Chair or Co-Chair
Dana R. Hermanson
Committee Member or Co-Chair
Despite the present focus in practice on enterprise risk management (ERM), academic studies have not responded to the question, “How do risk management programs (RMPs) influence the business decisions of financial professionals?” This study addresses this issue by examining the effects of RMPs on the levels of judgment conservatism and effort exercised by financial professionals. Specifically, in a 2 x 2 between-subjects experiment using experienced financial professionals as participants, I manipulated RMP type (i.e., robust or ceremonial) and financial risk level (i.e., high or low). The study examines the effect of RMP type and the interaction of RMP type and financial risk level on the degree of conservatism and effort of financial professionals’ business decisions.
A robust RMP receives strong support from senior management and board members, who then hold financial professionals accountable for the level of financial risk that they assume in making business decisions. A ceremonial RMP lacks any real or substantive management or board support, but exists primarily to provide an appearance of a functioning and regulatory compliant RMP. Risk management interview studies (Viscelli, 2013; Cohen et al., 2015) support the relevance of robust (agency theory) versus ceremonial (institutional theory) perspectives from risk management practitioners.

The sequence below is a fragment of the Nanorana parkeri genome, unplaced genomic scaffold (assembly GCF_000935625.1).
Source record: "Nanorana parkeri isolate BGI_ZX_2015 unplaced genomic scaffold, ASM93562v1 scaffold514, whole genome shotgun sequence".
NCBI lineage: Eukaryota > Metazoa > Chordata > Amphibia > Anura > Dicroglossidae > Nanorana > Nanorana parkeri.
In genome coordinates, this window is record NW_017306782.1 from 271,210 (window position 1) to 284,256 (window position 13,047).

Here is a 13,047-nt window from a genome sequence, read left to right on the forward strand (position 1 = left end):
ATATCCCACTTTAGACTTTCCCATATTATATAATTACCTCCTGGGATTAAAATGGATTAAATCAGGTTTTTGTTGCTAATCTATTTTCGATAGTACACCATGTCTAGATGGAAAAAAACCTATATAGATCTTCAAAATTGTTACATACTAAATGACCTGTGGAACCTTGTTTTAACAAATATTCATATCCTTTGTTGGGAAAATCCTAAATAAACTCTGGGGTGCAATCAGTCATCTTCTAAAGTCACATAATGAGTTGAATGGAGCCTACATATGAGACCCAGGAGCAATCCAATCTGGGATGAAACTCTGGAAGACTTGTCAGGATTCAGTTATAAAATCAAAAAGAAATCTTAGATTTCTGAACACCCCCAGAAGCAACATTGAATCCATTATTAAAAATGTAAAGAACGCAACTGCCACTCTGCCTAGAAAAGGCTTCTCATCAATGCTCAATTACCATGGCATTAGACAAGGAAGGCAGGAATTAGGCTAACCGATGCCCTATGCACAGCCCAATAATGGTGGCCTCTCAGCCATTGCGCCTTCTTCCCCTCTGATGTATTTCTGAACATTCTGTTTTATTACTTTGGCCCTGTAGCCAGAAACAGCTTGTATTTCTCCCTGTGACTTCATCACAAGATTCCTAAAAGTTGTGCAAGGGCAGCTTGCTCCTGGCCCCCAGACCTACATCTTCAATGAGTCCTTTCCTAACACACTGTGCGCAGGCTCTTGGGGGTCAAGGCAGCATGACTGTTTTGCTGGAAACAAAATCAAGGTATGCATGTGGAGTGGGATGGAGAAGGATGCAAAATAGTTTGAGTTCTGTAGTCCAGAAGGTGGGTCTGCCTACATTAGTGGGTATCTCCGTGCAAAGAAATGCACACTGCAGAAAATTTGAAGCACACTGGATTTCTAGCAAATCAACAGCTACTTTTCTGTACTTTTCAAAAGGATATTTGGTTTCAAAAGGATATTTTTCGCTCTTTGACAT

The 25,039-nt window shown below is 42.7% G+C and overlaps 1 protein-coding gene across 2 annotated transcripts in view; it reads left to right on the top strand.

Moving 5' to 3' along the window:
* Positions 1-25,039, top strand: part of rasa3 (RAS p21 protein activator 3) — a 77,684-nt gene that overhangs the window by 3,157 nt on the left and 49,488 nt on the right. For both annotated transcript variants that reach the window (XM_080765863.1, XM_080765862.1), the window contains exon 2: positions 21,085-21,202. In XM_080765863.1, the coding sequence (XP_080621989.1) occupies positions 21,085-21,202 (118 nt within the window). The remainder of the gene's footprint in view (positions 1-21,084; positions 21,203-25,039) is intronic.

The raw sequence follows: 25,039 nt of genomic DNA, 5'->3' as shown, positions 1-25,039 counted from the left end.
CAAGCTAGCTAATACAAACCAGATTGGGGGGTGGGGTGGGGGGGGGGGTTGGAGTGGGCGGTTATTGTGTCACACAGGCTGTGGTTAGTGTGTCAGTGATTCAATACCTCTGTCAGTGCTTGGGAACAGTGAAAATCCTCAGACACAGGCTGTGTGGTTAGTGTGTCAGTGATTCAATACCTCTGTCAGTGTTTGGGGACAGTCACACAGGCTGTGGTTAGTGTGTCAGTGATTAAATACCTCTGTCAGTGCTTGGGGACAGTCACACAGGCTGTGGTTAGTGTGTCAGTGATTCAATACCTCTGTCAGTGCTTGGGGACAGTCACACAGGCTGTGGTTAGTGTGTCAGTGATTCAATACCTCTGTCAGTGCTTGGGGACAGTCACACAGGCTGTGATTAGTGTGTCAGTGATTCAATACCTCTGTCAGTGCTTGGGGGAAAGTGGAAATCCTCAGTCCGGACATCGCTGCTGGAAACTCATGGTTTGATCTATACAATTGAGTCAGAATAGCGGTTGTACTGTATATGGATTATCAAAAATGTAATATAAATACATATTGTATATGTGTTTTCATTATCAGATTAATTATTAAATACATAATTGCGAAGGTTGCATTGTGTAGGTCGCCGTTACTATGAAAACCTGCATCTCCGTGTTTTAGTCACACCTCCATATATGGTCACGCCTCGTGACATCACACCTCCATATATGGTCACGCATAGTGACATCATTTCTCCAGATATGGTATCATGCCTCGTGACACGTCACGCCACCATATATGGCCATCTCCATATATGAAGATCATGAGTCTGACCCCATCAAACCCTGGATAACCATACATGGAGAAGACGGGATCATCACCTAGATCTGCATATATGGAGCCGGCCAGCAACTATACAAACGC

Contrary to prediction, no significant relationship was found between RMP type or the interaction of RMP type with the financial risk level and either the degree of financial professional judgment conservatism or effort. However, a significant relationship between the financial risk level alone and the degree of financial professional judgment effort was found. These findings remain unchanged after adding to the model various possible control variables reflecting participants’ demographics and experience. Thus, the results of this study provide no evidence that a robust versus a ceremonial RMP significantly impacts financial professionals’ decisions about whether to make project investments or the amount of time or the extent of consultation needed for them to decide. Additional analyses revealed significant relationships between RMP type or investment size and other dependent variables.
These results offer important implications for practitioners and policymakers, as well as contribute to academic research about new applications of accountability and agency theories.